After my Barrie Half, I took off an entire month from running to let the foot heal. And these past 2 weeks I have done 4 slow paced runs, but only totalling 20k. Walking is okay (except when I get out of bed in the morning), and running still does aggravate my foot somewhat. So after my final run three days before the race I decided to transfer my registration to the 10 kilometer distance. For my blog posts here, I do spend a lot of time on the course taking photos, and was afraid of not making the two hard cut-offs on the 21k. With the 10k , if I needed to, I could just walk the 10k and have enough time to finish in the 3.5 hours allowed to finish. My ultimate goal is to get more healthy before my stage of 107 kilometers for the Monarch Ultra on September 22nd.

Having studied maps, elevations and hard cut off times, and after a lot of deliberation decided to transfer my registration entry to the 10k distance three days before the race. Image Source

Before my run I met up with a runner friend named Becky. It was such a pleasant surprise to see her there. I first met her earlier this year as she accompanied a friend at the OUTRace Spring Warmup and then as she volunteered at Pick Your Poison. Ever smiling, you would never know that behind that beaming, radiant smile there would be a lot of physical discomfort. To help address the chronic nerve pain she had been experiencing, last winter she had a discectomy performed on her to remove an L5 S1 massive extrusion on her back. To work hard through rehab, start all over in training, and make it to the start line of what could very well be one of the toughest 21k races (which sees well in excess of 3,000 feet of elevation gain, plus loss) in all of Central and Eastern Canada is nothing short of remarkable. She was such an inspiration to me to see her there.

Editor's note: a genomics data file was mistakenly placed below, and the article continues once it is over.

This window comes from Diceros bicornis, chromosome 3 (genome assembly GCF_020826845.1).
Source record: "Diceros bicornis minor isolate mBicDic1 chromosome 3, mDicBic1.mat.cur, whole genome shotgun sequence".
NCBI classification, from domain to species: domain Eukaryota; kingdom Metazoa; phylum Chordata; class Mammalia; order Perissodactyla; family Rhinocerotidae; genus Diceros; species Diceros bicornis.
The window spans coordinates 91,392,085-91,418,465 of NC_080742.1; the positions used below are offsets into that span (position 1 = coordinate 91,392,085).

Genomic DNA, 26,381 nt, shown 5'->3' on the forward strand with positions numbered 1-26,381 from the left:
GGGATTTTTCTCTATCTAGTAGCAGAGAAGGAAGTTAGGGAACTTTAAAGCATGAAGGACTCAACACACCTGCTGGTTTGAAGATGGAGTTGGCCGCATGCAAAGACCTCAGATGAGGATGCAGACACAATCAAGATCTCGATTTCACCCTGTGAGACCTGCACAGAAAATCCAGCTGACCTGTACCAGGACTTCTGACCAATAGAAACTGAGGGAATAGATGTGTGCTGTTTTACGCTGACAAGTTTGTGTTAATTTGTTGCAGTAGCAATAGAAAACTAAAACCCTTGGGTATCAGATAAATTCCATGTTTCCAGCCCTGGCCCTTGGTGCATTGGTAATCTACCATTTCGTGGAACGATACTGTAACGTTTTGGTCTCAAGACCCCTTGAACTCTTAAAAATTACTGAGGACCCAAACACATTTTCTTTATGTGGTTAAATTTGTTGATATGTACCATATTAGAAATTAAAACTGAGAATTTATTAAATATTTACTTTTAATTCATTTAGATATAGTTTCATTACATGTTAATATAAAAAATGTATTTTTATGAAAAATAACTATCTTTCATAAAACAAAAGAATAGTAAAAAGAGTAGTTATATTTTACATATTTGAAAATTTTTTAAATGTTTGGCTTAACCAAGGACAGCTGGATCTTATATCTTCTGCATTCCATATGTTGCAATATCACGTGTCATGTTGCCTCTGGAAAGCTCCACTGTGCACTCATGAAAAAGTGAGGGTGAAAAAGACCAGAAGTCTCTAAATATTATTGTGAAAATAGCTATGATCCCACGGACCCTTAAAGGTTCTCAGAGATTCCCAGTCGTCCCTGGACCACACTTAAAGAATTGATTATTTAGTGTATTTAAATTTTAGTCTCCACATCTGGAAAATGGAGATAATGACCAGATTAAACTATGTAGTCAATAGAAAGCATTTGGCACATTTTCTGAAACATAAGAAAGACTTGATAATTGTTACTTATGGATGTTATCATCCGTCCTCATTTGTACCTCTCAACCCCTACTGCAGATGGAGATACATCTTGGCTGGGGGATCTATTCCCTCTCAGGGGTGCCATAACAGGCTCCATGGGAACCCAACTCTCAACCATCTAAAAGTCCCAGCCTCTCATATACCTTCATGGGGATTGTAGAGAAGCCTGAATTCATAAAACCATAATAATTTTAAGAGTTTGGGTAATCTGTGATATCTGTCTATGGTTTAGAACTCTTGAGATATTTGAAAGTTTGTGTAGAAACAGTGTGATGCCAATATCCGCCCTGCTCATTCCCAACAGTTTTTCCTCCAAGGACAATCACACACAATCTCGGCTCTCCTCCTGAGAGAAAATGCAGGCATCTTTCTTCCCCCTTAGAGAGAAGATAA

So much in awe to see my runner friend Becky at the start line of the super challenging 21k. Her biggest challenge since major back surgery.

I cheered Becky and all the 21k runners as they started their race, and during my one hour wait before my 10k, I did a walk/light run back to my car to loosen me up (which ended up being a 3.6k round trip). At my car I put on some bug spray (particularly for ticks), some suntan lotion, and drank some coconut water for hydration. Then soon I was back at the start line for the countdown of my 10k. It was so good to be back on a trail race. My last trail race was way back in April at Pick Your Poison.

The 21k runners ready for their start.